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Megan Poorman is a Ph.D. candidate in biomedical engineering at Vanderbilt University. You can find her on Twitter @meganpoorman or documenting her travels on her website.

Rejections. Revisions. Resubmissions. So goes the cycle of academic writing. When you’ve poured your heart and soul into submitting a journal article or conference paper, it really sucks when the feedback you get is less than enthusiastic. Yet part of the research process is putting your work out there and seeing what the community thinks.

As we’ve discussed here on GradHacker before, failure and criticism are just a part of grad school. So how do you get past the sting of criticism to productively move forward with your project? How do you respond to nameless feedback and fight for your work in a way that’s professional and constructive?

First, you get mad. No, not in an angry email to the editor or a passive aggressive tweet. Vent in private to a few trusted friends, parents, or your dog. Again, make sure it’s in private. Bemoan your poor luck and how reviewer #2 just didn’t get it. Give yourself time to sulk and deal with rejection properly before you make any formal responses. This will help you be in a better mindset when you go to make edits and allow you to think critically about your own work.

Next, give it some time before you come back to the revision. Give the reviewer’s comments a quick look to see the main sticking points, and then let them marinate in your head for a few days. By the time I submit a paper I’m usually so sick of looking at the minute details that the last thing I want to do is make more changes. Even if I try, my head is so stuck in the weeds that I can’t see the bigger picture. It’s okay to disagree with the feedback you’ve received, but give your mind a chance to clear so you can give an intelligent response.

Now that you’ve taken a couple days, it’s time to look at the feedback in depth. I usually copy the reviewer’s comments into a separate word document and start making comments to myself, summarizing how I want to respond or what changes I need to make to satisfy the question. I take this opportunity to look at my work from an outside perspective. Oftentimes the reviewer is right in pointing out something I missed or asking for a clarification. Just because they gave critical feedback, it doesn’t mean they’re out to get you. If you find yourself making slightly snarky comments, save the document under a separate name (something like response_DONTSUBMIT.docx) and give yourself a few more days to think about it. It’s okay to vent to yourself (it’s all a part of the process), but you don’t want to accidentally send an unpolished response down the road.

Next, it’s time to start your real response. Start a NEW document with the reviewers’ comments and go through it again, outlining your responses. Make sure to acknowledge the effort that the reviewer put in to reading your manuscript. Even though you may not agree with all of the reviewers’ comments, they are likely an expert in your area and just trying to offer another opinion, not personally tearing you down. Occasionally you may get a reviewer that is blatantly rude or unfair. If this is the case, escalate the issue to your advisor/co-authors. From there you can decide if it’s worth making a formal request to the editor.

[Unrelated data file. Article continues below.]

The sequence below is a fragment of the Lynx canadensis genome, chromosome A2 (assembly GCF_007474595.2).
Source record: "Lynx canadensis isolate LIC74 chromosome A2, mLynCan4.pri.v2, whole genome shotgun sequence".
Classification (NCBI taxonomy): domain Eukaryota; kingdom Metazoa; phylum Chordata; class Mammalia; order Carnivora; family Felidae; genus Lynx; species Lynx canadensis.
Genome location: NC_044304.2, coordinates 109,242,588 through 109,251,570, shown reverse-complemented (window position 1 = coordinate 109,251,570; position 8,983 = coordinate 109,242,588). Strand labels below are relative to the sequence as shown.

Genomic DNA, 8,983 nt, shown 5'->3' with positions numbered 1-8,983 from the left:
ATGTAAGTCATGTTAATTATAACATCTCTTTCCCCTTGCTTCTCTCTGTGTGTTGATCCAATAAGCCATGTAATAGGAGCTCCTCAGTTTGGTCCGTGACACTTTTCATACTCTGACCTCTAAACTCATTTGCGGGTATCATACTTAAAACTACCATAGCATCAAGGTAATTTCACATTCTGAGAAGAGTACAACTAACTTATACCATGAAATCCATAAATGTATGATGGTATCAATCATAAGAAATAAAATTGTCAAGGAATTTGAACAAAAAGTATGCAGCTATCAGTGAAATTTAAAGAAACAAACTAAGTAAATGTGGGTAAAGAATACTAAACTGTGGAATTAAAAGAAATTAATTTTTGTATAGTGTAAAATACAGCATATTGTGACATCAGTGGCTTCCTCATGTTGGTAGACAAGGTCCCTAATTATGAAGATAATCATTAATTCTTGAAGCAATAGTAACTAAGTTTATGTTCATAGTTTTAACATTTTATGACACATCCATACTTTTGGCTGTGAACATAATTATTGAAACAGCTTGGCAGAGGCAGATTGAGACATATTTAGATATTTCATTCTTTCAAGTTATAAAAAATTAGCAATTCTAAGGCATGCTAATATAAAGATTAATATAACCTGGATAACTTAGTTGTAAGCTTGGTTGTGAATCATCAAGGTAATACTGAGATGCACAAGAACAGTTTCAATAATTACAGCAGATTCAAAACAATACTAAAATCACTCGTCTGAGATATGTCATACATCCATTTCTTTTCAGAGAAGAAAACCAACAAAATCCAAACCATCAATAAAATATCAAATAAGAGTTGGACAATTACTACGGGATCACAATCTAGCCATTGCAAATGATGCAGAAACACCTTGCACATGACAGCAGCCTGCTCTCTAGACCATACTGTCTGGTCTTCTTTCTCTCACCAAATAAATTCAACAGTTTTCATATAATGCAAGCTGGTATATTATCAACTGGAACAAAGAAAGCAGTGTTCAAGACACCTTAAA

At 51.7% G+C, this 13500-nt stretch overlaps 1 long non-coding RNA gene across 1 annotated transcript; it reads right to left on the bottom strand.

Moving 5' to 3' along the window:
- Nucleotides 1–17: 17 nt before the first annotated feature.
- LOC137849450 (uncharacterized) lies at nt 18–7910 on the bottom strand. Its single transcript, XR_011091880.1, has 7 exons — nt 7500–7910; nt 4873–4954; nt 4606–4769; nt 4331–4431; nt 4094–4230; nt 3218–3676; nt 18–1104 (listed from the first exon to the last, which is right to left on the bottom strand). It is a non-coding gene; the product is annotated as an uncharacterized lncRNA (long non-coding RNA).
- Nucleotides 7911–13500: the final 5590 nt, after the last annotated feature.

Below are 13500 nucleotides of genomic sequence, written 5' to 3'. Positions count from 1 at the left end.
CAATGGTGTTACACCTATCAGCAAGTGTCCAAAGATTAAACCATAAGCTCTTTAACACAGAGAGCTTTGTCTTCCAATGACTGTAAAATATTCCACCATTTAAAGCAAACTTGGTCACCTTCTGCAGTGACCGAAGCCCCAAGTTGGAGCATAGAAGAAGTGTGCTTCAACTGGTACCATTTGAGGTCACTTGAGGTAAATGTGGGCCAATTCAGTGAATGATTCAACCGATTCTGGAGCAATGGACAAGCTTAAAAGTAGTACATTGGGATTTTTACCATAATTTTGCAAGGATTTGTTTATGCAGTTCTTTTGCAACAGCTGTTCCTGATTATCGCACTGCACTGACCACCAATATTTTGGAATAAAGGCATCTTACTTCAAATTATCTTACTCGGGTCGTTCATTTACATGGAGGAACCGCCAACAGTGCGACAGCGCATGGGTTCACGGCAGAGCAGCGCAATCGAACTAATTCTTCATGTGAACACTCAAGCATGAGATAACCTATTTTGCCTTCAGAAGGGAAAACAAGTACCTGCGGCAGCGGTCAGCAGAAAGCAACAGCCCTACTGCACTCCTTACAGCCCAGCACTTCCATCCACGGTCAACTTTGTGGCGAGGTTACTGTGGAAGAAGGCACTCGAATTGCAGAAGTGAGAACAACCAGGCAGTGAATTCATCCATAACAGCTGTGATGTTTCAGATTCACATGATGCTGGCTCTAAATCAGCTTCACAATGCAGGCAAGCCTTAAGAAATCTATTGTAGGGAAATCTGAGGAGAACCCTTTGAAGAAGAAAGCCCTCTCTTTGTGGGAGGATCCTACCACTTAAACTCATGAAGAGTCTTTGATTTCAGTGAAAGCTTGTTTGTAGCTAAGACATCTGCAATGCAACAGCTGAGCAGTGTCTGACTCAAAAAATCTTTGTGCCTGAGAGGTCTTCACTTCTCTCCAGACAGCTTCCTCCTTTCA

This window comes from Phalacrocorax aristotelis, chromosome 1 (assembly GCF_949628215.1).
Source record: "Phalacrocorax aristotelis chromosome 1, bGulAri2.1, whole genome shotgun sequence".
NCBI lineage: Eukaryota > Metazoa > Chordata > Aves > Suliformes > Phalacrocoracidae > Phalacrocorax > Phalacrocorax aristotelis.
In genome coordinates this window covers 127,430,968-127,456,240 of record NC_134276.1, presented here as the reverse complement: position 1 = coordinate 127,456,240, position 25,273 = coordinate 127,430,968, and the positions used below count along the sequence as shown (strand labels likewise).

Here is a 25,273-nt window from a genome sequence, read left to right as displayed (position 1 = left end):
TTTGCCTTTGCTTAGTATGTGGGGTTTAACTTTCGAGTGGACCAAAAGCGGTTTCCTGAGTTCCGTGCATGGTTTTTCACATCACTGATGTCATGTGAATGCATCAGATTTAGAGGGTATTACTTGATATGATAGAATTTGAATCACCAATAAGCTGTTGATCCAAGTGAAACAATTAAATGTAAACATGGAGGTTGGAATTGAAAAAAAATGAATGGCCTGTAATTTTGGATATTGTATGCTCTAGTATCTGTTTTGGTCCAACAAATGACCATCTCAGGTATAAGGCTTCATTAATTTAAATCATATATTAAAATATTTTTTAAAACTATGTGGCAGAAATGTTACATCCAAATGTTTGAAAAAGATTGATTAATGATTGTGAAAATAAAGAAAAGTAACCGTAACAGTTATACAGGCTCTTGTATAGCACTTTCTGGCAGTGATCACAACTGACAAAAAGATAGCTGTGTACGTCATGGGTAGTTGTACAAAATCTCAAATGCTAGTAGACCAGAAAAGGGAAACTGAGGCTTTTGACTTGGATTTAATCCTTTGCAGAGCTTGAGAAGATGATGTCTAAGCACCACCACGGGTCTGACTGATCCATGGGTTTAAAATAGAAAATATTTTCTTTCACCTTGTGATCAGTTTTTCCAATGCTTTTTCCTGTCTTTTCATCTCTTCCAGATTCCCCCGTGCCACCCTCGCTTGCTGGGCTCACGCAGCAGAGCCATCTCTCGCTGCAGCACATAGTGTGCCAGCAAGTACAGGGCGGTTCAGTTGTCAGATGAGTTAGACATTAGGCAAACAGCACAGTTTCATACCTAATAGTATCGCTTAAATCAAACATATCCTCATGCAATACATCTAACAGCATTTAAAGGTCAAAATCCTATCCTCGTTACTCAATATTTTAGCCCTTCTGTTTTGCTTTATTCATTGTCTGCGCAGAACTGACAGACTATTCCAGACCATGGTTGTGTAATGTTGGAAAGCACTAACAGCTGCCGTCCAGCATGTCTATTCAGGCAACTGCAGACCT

From your outline, create a To-Do list of all the edits you need to make and get working. Two heads are better than one so if you’re stuck on how to correct something, ask your co-authors or mentor what they think. As you make edits in your document make sure you denote the changes with a tag. Something like, “[R1.7]” for reviewer 1 comment #7. Then write your response to the reviewer about how, why, and where you incorporated their suggestion. This helps the reviewer to easily see where you made changes, which helps the next review go more smoothly. Along these lines, resist the urge to reword every sentence in your manuscript. Doing so will only make it harder for the reviewer to see if their changes were incorporated.

Just because the reviewers have offered valuable feedback, it doesn’t mean their word is absolute gold. As the author of the paper, you have the right to stand up for your work if you don’t agree with a comment. Treat it as if you were having an intellectual discussion with the person. After all, you are. Make sure your responses are professional and respectful, even if you’re disagreeing. However, choose your battles wisely. You don’t want to change too much in the document (making it difficult to see how you addressed comments), but you also don’t want to fight the reviewer over every little thing. At the end of the day everyone just wants to make sure their opinion was valued. Decide how much you really care about that request to insert a comma, and choose to take a stand on other things.

Finally, proof-read your response page and edits multiple times. Dissect it line by line to make sure everything is polished and cohesive. It may seem like a lot of work, but when you’re not interacting in person the only impression the reviewers have of you is your writing. The impact of your work will be lost upon the reviewer if they’re frustrated from sorting through a sloppy response. Send the responses and edits to your co-authors for a final check and then submit the responses. Treat yourself to a nice dinner out for successfully responding to review!

Receiving criticism of something you’ve worked extremely hard on can be harsh, but that doesn’t mean you can’t make something good out of it. Allow yourself the time to vent, craft a professional and intelligent response, and enjoy taking part in one of the most time-honored traditions in academia – peer review.

[Image from Flickr user Caro Wallis and used under Creative Commons Licensing]

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